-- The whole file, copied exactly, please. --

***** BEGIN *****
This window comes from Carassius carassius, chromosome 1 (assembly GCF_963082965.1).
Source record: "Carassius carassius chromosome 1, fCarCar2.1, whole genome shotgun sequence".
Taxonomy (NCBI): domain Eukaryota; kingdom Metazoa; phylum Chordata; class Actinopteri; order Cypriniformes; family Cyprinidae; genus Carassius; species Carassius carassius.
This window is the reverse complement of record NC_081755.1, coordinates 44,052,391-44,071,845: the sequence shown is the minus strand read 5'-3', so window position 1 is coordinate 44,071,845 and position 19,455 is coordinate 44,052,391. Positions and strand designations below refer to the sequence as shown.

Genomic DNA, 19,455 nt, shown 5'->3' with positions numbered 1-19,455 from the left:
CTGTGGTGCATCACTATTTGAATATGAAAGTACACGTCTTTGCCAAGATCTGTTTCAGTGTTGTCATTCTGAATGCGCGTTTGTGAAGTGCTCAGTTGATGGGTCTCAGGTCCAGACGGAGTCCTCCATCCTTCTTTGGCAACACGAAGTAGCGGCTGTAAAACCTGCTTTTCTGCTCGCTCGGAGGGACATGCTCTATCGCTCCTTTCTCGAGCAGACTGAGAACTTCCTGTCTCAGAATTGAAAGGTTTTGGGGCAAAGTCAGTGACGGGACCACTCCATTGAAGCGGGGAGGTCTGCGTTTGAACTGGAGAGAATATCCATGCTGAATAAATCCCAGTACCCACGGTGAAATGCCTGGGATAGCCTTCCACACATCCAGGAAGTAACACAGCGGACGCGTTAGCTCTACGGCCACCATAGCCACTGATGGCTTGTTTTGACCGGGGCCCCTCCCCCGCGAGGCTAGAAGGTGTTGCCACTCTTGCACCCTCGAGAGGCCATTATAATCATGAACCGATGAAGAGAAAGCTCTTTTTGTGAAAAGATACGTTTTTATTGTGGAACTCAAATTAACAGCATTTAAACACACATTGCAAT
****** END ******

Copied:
This window comes from Carassius carassius, chromosome 1 (assembly GCF_963082965.1).
Source record: "Carassius carassius chromosome 1, fCarCar2.1, whole genome shotgun sequence".
Taxonomy (NCBI): domain Eukaryota; kingdom Metazoa; phylum Chordata; class Actinopteri; order Cypriniformes; family Cyprinidae; genus Carassius; species Carassius carassius.
This window is the reverse complement of record NC_081755.1, coordinates 44,052,391-44,071,845: the sequence shown is the minus strand read 5'-3', so window position 1 is coordinate 44,071,845 and position 19,455 is coordinate 44,052,391. Positions and strand designations below refer to the sequence as shown.

Genomic DNA, 19,455 nt, shown 5'->3' with positions numbered 1-19,455 from the left:
CTGTGGTGCATCACTATTTGAATATGAAAGTACACGTCTTTGCCAAGATCTGTTTCAGTGTTGTCATTCTGAATGCGCGTTTGTGAAGTGCTCAGTTGATGGGTCTCAGGTCCAGACGGAGTCCTCCATCCTTCTTTGGCAACACGAAGTAGCGGCTGTAAAACCTGCTTTTCTGCTCGCTCGGAGGGACATGCTCTATCGCTCCTTTCTCGAGCAGACTGAGAACTTCCTGTCTCAGAATTGAAAGGTTTTGGGGCAAAGTCAGTGACGGGACCACTCCATTGAAGCGGGGAGGTCTGCGTTTGAACTGGAGAGAATATCCATGCTGAATAAATCCCAGTACCCACGGTGAAATGCCTGGGATAGCCTTCCACACATCCAGGAAGTAACACAGCGGACGCGTTAGCTCTACGGCCACCATAGCCACTGATGGCTTGTTTTGACCGGGGCCCCTCCCCCGCGAGGCTAGAAGGTGTTGCCACTCTTGCACCCTCGAGAGGCCATTATAATCATGAACCGATGAAGAGAAAGCTCTTTTTGTGAAAAGATACGTTTTTATTGTGGAACTCAAATTAACAGCATTTAAACACACATTGCAAT